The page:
Italian Prime Minister Matteo Renzi was the driving force behind a joint letter in support of the South Stream project to the European Commission by the leaders of the countries through which the gas pipeline would pass, EURACTIV has learnt. But the effort appears wasted as Bulgaria has now ordered work on the initiative to stop.
Renzi proposed that the leaders of Bulgaria, Serbia, Hungary, Greece, Slovenia, Croatia and Austria write to the Commission is support of the Gazprom-backed South Stream pipeline. The future of the project remains far from certain.
At the G7 summit, Commission President José Manuel Barroso made it plain that the EU’s executive had launched an infringement procedure against Bulgaria for non-compliance with European rules on energy competition public procurements. Other infringements procedures related to other countries would follow if other irregularities were not removed, he said.
The proposed pipeline would arrive in Bulagaria, EU territory, through the Black Sea. Last December, the Commission said that all inter-governmental agreements (IGAs) for the construction of the South Stream pipline, signed between Russia and Bulgaria, Serbia, Hungary, Greece, Slovenia, Croatia and Austria, are in breach of EU law and need to be renegotiated from scratch [read more].
The Commission initially said it would help mediate the amendments of the IGAs and make them compliant with EU law. But in the light of the Ukraine crisis, it indicated mediation on South Stream could only continue if Russia adheres to international law. In the meantime, work on South Stream should be stopped, the Commission said [read more].
The Commission is currently mediating talks between Ukraine and Russia to bring down the gas price negotiated by a previous government, which Kyiv considers excessive. Russia has threatened to cut off Ukraine’s gas, which has potential knock-on effects for the European Union because much of the gas it receives from Russia is pumped via Ukraine.
A direct competitor
The South Stream project is largely aimed at bypassing Ukraine and ensuring more stable supplies to big EU clients, including Austria and Italy. But EU firms interested in a prospective consortium to run Ukraine’s gas grid, which needs huge investment, don’t look favourably on South Stream, as they see the project as a direct competitor, EURACTIV was told.
The rehabilitation of Ukraine’s gas grid can be cost-effective only if Russian gas continues to transit through Ukraine. South Stream, which has a capacity of 63 billion cubic metres per year (bcm/y), would deprive Ukraine of billions of dollars of transit taxes.
While Renzi took the lead in spearheading efforts in support of South Stream, the Bulgarian Prime Minister Plamen Oresharski on 8 June ordered the halt of the project, until Brussels lifts its objections.
The move came after Oresharski met in Sofia with US Senators John McCain, Ron Johnson and Christopher Murphy. On 6 June the US Ambassador to Bulgaria Marcie Ries said that Bulgarian companies participating in the construction of South Stream could be hit by sanctions. The reason is that Bulgaria has awarded the construction of the Bulgarian stretch of South Stream to a consortium with the participation of Russia’s Stroytransgaz, a company linked to Genady Timchenko, an oligarch under US sanctions.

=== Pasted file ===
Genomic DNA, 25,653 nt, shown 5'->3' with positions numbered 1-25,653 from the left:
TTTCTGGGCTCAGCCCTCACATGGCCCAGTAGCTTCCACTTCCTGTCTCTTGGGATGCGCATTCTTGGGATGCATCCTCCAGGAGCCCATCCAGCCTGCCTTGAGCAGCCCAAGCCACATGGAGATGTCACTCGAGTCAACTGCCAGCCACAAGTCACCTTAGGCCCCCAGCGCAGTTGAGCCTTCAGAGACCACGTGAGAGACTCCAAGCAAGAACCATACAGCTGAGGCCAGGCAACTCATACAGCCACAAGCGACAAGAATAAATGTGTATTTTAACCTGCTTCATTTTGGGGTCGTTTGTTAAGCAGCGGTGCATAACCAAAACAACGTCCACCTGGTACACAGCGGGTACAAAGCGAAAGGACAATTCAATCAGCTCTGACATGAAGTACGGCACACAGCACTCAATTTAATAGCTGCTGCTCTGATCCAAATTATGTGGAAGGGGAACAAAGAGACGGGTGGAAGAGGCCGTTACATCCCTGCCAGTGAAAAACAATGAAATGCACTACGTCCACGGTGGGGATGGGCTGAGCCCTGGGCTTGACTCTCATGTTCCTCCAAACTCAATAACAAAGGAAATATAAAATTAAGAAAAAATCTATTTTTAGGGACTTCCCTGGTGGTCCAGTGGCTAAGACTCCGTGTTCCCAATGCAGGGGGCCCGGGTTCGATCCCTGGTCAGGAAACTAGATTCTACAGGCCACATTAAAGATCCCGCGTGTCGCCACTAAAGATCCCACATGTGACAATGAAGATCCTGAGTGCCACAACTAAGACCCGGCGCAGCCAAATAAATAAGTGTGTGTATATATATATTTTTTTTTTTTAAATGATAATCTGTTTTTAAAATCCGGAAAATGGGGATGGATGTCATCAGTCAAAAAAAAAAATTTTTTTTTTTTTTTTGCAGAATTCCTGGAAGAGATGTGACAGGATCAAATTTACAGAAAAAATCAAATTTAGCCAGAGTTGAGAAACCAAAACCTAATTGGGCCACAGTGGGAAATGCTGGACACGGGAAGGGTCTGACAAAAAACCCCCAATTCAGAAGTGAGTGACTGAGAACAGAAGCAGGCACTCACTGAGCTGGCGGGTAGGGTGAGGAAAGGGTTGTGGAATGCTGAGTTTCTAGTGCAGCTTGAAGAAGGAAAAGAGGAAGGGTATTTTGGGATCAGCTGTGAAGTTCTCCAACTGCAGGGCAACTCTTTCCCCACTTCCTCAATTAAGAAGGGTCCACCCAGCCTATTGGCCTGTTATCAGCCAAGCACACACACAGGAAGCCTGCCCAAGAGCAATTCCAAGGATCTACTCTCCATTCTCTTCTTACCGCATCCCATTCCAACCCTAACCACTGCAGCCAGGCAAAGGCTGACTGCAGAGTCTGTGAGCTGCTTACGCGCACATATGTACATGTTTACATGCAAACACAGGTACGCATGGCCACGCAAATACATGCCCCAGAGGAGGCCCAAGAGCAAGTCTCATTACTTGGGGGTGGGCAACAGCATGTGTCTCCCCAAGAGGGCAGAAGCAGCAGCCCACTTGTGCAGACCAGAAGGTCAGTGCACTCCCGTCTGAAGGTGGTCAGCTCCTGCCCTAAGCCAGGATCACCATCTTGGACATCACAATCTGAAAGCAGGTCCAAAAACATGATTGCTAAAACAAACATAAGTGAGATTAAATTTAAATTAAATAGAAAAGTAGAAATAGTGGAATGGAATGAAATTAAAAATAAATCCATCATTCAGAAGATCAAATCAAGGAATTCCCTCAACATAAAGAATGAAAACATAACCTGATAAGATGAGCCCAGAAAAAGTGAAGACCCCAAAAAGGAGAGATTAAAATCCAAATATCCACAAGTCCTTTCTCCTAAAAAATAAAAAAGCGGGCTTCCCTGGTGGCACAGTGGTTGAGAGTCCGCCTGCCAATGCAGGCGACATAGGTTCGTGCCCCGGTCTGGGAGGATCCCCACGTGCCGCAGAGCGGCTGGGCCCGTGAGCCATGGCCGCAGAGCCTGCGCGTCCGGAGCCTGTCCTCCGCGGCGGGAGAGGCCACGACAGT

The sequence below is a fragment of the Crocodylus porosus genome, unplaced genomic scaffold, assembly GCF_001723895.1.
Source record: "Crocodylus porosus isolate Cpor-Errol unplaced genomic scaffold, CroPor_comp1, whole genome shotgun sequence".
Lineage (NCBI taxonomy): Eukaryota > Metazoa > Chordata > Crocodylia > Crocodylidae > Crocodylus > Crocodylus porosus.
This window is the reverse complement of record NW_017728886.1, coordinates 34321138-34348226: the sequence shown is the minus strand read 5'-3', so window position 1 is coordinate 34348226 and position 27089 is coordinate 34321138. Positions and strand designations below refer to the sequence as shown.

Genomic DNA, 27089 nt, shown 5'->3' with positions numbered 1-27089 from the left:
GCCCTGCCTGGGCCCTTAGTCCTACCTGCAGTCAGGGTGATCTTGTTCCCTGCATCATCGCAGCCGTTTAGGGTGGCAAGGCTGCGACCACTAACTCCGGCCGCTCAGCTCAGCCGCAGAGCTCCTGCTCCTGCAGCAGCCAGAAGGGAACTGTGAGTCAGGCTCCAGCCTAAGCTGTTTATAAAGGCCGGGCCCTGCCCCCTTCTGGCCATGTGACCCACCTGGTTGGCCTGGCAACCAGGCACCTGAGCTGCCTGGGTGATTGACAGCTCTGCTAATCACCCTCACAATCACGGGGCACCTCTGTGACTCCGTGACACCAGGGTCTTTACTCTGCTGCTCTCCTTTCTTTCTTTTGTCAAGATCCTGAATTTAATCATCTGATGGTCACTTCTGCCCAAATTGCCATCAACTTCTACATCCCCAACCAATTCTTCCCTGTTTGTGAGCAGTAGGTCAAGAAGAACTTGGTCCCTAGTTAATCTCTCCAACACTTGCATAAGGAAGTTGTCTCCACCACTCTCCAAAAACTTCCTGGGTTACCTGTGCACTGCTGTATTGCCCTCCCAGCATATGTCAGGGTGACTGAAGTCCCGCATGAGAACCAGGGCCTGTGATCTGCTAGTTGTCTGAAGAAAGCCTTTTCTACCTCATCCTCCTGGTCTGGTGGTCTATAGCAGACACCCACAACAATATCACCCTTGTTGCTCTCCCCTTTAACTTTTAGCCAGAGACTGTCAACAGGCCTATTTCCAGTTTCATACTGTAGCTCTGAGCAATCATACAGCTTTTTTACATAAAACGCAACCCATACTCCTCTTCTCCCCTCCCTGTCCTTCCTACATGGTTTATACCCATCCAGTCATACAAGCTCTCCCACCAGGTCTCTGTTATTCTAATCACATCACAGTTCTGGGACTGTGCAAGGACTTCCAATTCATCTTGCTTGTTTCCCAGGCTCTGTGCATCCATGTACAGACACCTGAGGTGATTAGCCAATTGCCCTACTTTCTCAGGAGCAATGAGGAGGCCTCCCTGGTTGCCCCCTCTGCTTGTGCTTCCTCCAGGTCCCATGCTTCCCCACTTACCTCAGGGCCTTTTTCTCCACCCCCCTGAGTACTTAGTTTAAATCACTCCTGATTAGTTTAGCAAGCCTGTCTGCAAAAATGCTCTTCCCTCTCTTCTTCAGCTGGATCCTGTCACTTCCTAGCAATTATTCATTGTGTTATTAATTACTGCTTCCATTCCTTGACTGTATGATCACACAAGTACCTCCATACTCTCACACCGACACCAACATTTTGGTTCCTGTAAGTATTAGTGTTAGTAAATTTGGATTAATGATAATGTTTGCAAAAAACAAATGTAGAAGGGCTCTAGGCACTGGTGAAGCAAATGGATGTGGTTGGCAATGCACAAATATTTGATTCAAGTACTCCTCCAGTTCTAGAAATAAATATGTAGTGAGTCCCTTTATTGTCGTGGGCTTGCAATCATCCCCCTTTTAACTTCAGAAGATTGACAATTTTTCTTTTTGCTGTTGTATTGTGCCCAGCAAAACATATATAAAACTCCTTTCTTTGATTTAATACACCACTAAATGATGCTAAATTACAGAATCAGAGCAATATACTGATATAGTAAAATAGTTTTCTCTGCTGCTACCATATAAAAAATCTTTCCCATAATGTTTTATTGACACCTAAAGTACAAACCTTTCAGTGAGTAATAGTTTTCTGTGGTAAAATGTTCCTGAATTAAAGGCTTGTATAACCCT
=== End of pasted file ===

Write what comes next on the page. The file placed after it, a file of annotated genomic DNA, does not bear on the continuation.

The pricetag of the Bulgarian section of South Stream is €3.5 billion, a sum which according to critics is inflated “Putin-style,” as were the Sochi games constructions.
Sabine Berger, spokesperson to Energy Commissioner Günther Oettinger, welcomed the move by the Bulgarian Prime Minister.
Serbia, the next country on the route of South Stream, has also indicated its reservations about the project. Serbian energy Minister Zorana Mihajlovi? was quoted as saying on 9 June that her country would delay work on the construction of South Stream, following the Bulgarian decision.
But a few hours later Serbian prime minister Aleksandar Vu?i? denied that any decision had been taken, telling a news conference that a decision on a delay could be taken only by the cabinet, which had not met yet.
“For Serbia, everything is proceeding as planned,” Vu?i? said.
In the meantime, Russia’s Ambassador to the EU Vladimir Chizhov said that the request by Brussels to freeze South Stream was a “creeping shift to economic sanctions against Russia.”
“It is hard to shake off the feeling that the European Commission’s blocking of the start of work on the construction of Bulgaria’s key section of South Stream has been done for purely political purposes,” Russia’s Itar-Tass news agency quoted him as saying.
Chizhov also said that the Commission’s pressure should be seen as a lesson by Moldova, Georgia and Ukraine, who aspire to sign Association Agreements with the EU on the occasion of the 26-27 June Spring EU summit.
“This is a signal for the countries in pursuit of association status, suggesting they will have a much more limited possibility of defending their own opinion. I hope that this signal will be heard in Kiev, Tbilisi and Chisinau”, the Russian diplomat said.
According to diplomats, South Stream will feature high in the 26-27 EU summit, which is expected to discuss measures to reduce the EU’s energy dependence from Russia.